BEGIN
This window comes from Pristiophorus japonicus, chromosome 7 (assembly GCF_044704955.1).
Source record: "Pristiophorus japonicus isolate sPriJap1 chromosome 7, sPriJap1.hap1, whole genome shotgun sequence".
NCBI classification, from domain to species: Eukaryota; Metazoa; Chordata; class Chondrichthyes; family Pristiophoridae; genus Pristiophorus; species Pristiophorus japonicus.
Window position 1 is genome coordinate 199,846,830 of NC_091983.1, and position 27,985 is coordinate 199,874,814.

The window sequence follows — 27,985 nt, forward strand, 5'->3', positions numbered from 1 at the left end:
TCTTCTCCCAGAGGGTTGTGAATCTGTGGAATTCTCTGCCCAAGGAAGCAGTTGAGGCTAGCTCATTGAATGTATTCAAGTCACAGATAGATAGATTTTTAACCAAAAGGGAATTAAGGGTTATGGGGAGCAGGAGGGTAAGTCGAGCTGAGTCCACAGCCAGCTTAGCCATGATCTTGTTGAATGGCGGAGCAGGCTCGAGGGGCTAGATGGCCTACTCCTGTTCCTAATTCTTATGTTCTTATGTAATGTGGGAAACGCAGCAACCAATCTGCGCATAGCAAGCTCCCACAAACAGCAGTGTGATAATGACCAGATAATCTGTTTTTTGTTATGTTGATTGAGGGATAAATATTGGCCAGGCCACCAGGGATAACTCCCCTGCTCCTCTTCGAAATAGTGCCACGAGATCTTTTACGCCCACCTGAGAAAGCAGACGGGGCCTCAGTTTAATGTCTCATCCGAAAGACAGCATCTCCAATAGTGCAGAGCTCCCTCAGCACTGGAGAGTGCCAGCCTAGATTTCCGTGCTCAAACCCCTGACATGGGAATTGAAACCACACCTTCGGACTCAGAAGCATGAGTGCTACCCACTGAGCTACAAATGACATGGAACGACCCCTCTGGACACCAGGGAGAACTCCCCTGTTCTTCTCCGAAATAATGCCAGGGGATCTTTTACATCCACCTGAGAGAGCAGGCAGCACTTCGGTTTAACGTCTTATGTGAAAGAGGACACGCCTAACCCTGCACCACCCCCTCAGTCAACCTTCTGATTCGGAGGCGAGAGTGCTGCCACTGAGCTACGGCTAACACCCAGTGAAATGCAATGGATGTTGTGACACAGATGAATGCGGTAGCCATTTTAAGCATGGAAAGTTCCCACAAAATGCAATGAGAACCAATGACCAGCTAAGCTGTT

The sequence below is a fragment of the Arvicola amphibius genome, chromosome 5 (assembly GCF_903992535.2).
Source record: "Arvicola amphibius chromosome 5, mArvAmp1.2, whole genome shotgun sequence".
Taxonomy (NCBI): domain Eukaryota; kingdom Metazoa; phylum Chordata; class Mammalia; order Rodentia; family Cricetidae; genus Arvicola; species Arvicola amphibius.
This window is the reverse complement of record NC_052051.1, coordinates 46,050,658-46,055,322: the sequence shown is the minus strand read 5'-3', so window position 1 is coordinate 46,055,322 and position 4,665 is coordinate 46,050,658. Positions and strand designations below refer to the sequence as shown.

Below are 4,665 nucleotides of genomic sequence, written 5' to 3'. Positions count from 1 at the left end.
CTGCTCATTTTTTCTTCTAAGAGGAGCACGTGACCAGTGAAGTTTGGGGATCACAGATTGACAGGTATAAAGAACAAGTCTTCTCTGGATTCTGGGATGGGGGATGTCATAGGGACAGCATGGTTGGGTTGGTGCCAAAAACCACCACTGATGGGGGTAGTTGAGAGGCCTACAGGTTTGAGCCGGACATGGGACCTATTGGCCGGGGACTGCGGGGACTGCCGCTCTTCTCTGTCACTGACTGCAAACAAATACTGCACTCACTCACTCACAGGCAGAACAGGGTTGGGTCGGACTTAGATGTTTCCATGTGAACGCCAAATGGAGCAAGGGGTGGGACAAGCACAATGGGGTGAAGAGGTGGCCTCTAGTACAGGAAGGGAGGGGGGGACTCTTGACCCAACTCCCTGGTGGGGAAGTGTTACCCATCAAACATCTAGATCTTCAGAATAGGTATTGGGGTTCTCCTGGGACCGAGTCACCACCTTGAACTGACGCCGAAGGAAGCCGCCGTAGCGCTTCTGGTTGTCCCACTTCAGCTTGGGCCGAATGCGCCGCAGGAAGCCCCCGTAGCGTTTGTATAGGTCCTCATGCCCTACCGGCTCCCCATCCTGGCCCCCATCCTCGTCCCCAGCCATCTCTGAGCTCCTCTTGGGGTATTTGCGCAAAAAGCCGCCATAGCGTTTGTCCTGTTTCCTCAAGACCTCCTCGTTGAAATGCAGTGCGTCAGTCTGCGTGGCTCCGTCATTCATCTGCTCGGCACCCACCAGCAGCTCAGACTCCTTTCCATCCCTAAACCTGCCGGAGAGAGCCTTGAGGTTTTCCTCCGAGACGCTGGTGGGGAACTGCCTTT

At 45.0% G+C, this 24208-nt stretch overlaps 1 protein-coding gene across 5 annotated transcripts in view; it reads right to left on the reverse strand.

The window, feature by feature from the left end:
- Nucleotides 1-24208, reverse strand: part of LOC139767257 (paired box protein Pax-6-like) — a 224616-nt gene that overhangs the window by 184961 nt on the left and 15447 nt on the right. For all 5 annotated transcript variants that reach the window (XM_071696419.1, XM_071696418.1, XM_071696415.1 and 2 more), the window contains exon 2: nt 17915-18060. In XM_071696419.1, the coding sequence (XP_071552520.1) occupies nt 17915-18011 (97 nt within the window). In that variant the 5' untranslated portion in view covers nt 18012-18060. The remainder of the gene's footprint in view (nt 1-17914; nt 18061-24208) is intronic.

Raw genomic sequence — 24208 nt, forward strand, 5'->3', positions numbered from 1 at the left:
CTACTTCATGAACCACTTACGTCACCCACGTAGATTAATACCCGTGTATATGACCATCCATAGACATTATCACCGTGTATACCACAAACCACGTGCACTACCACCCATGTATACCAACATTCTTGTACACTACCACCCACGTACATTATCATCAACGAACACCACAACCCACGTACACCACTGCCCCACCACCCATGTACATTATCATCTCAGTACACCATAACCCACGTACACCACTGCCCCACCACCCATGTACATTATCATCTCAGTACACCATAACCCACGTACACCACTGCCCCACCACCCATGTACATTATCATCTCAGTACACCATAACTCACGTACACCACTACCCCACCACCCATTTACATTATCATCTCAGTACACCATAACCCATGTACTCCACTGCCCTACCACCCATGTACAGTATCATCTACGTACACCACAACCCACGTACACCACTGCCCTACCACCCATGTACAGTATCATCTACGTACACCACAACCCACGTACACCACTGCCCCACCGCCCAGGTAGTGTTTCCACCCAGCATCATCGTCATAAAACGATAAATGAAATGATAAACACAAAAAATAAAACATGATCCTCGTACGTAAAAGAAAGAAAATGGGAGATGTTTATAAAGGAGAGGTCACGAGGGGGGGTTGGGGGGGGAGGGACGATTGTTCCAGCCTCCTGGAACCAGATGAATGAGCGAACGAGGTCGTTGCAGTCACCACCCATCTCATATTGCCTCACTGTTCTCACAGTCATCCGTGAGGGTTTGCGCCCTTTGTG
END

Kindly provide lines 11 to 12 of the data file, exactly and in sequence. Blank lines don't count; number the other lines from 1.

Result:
Below are 4,665 nucleotides of genomic sequence, written 5' to 3'. Positions count from 1 at the left end.
CTGCTCATTTTTTCTTCTAAGAGGAGCACGTGACCAGTGAAGTTTGGGGATCACAGATTGACAGGTATAAAGAACAAGTCTTCTCTGGATTCTGGGATGGGGGATGTCATAGGGACAGCATGGTTGGGTTGGTGCCAAAAACCACCACTGATGGGGGTAGTTGAGAGGCCTACAGGTTTGAGCCGGACATGGGACCTATTGGCCGGGGACTGCGGGGACTGCCGCTCTTCTCTGTCACTGACTGCAAACAAATACTGCACTCACTCACTCACAGGCAGAACAGGGTTGGGTCGGACTTAGATGTTTCCATGTGAACGCCAAATGGAGCAAGGGGTGGGACAAGCACAATGGGGTGAAGAGGTGGCCTCTAGTACAGGAAGGGAGGGGGGGACTCTTGACCCAACTCCCTGGTGGGGAAGTGTTACCCATCAAACATCTAGATCTTCAGAATAGGTATTGGGGTTCTCCTGGGACCGAGTCACCACCTTGAACTGACGCCGAAGGAAGCCGCCGTAGCGCTTCTGGTTGTCCCACTTCAGCTTGGGCCGAATGCGCCGCAGGAAGCCCCCGTAGCGTTTGTATAGGTCCTCATGCCCTACCGGCTCCCCATCCTGGCCCCCATCCTCGTCCCCAGCCATCTCTGAGCTCCTCTTGGGGTATTTGCGCAAAAAGCCGCCATAGCGTTTGTCCTGTTTCCTCAAGACCTCCTCGTTGAAATGCAGTGCGTCAGTCTGCGTGGCTCCGTCATTCATCTGCTCGGCACCCACCAGCAGCTCAGACTCCTTTCCATCCCTAAACCTGCCGGAGAGAGCCTTGAGGTTTTCCTCCGAGACGCTGGTGGGGAACTGCCTTT